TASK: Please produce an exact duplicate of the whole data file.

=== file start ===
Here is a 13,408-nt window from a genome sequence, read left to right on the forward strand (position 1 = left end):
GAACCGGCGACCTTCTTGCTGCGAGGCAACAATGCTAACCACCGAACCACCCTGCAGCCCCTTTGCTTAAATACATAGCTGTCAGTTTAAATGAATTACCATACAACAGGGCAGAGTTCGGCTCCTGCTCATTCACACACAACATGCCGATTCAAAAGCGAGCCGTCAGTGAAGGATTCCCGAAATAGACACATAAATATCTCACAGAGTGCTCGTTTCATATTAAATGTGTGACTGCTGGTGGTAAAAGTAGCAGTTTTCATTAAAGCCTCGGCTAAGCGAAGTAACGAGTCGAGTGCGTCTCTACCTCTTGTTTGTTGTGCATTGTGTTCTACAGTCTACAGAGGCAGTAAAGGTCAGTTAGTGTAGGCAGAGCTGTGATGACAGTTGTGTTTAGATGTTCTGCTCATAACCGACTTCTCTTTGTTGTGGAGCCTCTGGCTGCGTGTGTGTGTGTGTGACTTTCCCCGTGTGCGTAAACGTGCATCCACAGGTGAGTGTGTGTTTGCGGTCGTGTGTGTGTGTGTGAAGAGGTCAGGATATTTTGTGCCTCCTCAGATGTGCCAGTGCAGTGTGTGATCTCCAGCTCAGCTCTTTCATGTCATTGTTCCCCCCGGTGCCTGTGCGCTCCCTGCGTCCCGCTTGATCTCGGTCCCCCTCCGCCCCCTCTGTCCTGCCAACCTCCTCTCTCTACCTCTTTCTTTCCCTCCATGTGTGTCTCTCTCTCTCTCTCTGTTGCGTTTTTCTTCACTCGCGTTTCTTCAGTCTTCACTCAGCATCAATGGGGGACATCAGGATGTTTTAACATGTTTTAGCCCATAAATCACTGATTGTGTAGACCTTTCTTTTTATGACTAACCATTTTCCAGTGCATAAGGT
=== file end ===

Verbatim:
Here is a 13,408-nt window from a genome sequence, read left to right on the forward strand (position 1 = left end):
GAACCGGCGACCTTCTTGCTGCGAGGCAACAATGCTAACCACCGAACCACCCTGCAGCCCCTTTGCTTAAATACATAGCTGTCAGTTTAAATGAATTACCATACAACAGGGCAGAGTTCGGCTCCTGCTCATTCACACACAACATGCCGATTCAAAAGCGAGCCGTCAGTGAAGGATTCCCGAAATAGACACATAAATATCTCACAGAGTGCTCGTTTCATATTAAATGTGTGACTGCTGGTGGTAAAAGTAGCAGTTTTCATTAAAGCCTCGGCTAAGCGAAGTAACGAGTCGAGTGCGTCTCTACCTCTTGTTTGTTGTGCATTGTGTTCTACAGTCTACAGAGGCAGTAAAGGTCAGTTAGTGTAGGCAGAGCTGTGATGACAGTTGTGTTTAGATGTTCTGCTCATAACCGACTTCTCTTTGTTGTGGAGCCTCTGGCTGCGTGTGTGTGTGTGTGACTTTCCCCGTGTGCGTAAACGTGCATCCACAGGTGAGTGTGTGTTTGCGGTCGTGTGTGTGTGTGTGAAGAGGTCAGGATATTTTGTGCCTCCTCAGATGTGCCAGTGCAGTGTGTGATCTCCAGCTCAGCTCTTTCATGTCATTGTTCCCCCCGGTGCCTGTGCGCTCCCTGCGTCCCGCTTGATCTCGGTCCCCCTCCGCCCCCTCTGTCCTGCCAACCTCCTCTCTCTACCTCTTTCTTTCCCTCCATGTGTGTCTCTCTCTCTCTCTCTGTTGCGTTTTTCTTCACTCGCGTTTCTTCAGTCTTCACTCAGCATCAATGGGGGACATCAGGATGTTTTAACATGTTTTAGCCCATAAATCACTGATTGTGTAGACCTTTCTTTTTATGACTAACCATTTTCCAGTGCATAAGGT